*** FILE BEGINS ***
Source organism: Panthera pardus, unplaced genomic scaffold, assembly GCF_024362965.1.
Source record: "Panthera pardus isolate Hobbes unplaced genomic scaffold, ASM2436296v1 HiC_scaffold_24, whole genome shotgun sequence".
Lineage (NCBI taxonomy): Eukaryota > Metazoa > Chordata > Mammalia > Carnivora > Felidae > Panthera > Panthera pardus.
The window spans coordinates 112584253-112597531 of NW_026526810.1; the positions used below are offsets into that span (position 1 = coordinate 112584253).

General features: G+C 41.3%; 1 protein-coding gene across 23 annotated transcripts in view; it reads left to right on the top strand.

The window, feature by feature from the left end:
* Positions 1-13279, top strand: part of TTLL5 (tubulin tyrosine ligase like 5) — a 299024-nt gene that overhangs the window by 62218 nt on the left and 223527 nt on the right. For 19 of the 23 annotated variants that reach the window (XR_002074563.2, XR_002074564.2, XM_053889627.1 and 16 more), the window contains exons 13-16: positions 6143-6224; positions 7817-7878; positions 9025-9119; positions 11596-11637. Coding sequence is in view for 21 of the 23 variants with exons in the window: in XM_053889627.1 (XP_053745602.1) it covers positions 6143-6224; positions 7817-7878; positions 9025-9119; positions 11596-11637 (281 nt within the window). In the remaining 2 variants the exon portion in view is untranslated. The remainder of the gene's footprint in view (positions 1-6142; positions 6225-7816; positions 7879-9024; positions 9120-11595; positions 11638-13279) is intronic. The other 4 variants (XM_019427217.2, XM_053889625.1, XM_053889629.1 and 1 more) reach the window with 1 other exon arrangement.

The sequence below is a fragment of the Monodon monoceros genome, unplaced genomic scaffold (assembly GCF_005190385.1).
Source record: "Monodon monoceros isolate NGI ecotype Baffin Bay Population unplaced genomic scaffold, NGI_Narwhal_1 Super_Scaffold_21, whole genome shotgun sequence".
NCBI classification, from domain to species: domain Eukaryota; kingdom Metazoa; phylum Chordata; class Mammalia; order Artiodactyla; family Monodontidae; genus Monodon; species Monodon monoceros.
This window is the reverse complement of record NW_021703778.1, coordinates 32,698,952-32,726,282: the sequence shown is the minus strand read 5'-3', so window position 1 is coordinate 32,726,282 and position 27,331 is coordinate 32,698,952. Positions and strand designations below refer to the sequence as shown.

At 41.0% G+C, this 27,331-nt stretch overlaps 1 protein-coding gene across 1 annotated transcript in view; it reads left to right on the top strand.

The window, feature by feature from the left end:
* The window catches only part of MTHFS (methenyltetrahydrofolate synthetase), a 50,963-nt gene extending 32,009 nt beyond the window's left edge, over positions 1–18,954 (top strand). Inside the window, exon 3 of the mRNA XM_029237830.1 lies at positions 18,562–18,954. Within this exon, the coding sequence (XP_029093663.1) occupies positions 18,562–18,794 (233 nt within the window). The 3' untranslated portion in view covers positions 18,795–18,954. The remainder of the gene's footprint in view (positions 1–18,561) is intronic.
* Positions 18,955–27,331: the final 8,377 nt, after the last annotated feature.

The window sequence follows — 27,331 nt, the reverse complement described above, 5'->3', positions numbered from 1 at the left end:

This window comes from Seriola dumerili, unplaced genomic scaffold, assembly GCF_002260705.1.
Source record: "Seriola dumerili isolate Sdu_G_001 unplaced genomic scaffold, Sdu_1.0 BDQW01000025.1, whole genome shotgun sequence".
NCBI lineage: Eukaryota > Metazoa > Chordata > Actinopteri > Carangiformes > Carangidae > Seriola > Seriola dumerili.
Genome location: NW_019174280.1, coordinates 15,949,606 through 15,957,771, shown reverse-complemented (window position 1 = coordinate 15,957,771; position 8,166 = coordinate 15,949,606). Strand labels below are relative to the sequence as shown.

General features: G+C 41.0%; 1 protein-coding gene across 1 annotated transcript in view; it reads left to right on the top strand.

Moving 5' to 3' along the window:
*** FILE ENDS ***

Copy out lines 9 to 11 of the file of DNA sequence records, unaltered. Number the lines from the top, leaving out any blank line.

Source record: "Monodon monoceros isolate NGI ecotype Baffin Bay Population unplaced genomic scaffold, NGI_Narwhal_1 Super_Scaffold_21, whole genome shotgun sequence".
NCBI classification, from domain to species: domain Eukaryota; kingdom Metazoa; phylum Chordata; class Mammalia; order Artiodactyla; family Monodontidae; genus Monodon; species Monodon monoceros.
This window is the reverse complement of record NW_021703778.1, coordinates 32,698,952-32,726,282: the sequence shown is the minus strand read 5'-3', so window position 1 is coordinate 32,726,282 and position 27,331 is coordinate 32,698,952. Positions and strand designations below refer to the sequence as shown.